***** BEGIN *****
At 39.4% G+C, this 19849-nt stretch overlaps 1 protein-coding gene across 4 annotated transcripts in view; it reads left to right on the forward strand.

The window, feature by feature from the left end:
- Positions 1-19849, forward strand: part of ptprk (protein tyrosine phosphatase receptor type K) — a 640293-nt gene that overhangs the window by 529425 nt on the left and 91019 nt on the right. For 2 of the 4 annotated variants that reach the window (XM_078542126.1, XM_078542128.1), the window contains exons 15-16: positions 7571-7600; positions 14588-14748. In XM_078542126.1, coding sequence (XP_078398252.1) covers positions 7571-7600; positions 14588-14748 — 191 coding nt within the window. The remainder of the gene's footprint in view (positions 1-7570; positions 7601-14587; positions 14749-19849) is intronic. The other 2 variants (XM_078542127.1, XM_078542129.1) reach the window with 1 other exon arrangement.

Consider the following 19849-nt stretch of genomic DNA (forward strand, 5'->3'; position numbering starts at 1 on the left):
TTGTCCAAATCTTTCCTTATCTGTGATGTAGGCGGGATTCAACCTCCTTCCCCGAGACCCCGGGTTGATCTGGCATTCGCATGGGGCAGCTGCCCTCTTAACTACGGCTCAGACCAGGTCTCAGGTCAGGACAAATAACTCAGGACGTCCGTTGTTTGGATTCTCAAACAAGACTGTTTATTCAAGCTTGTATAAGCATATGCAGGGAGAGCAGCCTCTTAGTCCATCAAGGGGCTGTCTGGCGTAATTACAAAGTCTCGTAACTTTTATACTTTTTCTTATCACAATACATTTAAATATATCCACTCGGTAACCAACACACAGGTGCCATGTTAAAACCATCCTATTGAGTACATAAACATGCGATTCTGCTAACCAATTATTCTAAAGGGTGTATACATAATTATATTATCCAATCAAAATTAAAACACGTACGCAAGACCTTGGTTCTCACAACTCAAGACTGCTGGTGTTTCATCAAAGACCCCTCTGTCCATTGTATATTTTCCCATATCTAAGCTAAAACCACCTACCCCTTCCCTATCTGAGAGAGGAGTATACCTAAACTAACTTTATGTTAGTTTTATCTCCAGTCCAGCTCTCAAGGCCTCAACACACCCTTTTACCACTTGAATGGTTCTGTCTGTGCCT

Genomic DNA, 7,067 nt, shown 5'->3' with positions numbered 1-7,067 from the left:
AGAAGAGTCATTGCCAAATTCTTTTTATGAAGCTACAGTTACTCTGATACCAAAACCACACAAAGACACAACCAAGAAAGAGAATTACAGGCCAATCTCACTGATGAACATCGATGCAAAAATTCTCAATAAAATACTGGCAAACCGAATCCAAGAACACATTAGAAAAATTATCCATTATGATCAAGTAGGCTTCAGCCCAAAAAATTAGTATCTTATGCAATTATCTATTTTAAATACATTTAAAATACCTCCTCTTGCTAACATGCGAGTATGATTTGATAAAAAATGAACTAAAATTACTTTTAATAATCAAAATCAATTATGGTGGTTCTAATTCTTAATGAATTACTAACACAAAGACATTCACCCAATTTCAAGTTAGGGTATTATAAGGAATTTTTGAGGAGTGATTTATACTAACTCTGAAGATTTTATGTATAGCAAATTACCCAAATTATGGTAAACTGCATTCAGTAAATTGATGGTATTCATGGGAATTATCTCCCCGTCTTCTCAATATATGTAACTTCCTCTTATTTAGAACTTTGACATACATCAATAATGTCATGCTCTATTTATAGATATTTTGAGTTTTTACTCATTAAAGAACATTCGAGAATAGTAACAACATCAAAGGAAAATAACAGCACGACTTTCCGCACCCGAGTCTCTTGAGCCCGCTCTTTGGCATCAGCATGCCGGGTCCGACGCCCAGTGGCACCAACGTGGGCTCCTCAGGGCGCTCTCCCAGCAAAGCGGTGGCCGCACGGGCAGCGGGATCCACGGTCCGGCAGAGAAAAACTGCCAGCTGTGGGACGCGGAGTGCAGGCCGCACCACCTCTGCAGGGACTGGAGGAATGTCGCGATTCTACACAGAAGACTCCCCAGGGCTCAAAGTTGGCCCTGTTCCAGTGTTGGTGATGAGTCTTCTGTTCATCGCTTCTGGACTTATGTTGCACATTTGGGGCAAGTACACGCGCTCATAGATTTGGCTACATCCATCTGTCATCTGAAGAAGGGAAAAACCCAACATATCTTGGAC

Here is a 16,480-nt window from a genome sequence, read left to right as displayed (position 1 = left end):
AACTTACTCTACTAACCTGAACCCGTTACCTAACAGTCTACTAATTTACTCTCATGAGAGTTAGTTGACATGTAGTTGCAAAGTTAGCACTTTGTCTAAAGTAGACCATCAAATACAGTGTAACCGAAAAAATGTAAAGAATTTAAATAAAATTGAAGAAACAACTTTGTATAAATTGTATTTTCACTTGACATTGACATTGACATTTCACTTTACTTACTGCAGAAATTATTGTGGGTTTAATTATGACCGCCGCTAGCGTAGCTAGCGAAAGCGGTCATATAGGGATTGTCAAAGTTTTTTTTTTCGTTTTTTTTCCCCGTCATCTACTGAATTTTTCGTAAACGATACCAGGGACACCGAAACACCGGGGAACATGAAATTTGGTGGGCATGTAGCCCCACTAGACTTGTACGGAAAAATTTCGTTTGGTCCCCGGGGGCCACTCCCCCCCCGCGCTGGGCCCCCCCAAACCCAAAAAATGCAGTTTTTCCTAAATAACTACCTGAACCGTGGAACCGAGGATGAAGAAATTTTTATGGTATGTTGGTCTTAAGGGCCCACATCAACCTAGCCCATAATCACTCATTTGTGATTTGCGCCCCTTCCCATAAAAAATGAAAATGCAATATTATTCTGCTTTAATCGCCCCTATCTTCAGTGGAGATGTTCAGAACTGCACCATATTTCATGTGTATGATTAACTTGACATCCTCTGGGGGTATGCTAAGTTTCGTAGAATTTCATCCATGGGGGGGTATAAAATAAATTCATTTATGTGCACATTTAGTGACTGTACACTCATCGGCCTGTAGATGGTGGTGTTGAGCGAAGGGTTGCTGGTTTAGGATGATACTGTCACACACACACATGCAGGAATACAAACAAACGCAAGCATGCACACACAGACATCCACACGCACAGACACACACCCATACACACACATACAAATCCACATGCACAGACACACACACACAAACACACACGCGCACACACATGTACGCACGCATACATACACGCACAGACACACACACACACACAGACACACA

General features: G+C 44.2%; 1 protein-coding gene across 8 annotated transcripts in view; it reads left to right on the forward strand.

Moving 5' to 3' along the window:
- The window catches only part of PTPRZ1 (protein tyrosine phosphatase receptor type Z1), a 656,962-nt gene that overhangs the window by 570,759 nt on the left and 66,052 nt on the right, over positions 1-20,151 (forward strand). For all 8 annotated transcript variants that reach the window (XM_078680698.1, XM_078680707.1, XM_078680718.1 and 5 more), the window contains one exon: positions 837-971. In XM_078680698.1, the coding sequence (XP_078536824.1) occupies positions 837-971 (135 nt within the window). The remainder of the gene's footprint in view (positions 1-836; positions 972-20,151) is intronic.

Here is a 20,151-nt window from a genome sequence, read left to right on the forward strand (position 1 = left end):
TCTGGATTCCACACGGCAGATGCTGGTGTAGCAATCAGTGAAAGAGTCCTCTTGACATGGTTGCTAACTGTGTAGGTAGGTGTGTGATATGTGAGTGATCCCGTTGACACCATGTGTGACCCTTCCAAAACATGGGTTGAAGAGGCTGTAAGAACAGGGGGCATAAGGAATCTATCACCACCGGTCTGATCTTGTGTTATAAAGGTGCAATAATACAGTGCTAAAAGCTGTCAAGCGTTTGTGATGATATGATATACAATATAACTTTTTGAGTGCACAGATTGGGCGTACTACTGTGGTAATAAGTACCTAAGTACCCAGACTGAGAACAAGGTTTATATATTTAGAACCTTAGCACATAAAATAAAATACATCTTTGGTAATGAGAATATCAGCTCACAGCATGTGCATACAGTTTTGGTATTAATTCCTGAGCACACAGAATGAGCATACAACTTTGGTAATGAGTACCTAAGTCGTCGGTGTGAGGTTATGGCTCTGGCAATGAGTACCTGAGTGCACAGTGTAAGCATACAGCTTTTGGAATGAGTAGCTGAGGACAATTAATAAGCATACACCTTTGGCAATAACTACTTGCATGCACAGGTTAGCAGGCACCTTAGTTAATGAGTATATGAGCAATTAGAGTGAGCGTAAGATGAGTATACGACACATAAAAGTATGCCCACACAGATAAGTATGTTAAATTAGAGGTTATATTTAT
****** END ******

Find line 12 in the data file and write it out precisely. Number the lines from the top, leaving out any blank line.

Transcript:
- The window catches only part of PTPRZ1 (protein tyrosine phosphatase receptor type Z1), a 656,962-nt gene that overhangs the window by 570,759 nt on the left and 66,052 nt on the right, over positions 1-20,151 (forward strand). For all 8 annotated transcript variants that reach the window (XM_078680698.1, XM_078680707.1, XM_078680718.1 and 5 more), the window contains one exon: positions 837-971. In XM_078680698.1, the coding sequence (XP_078536824.1) occupies positions 837-971 (135 nt within the window). The remainder of the gene's footprint in view (positions 1-836; positions 972-20,151) is intronic.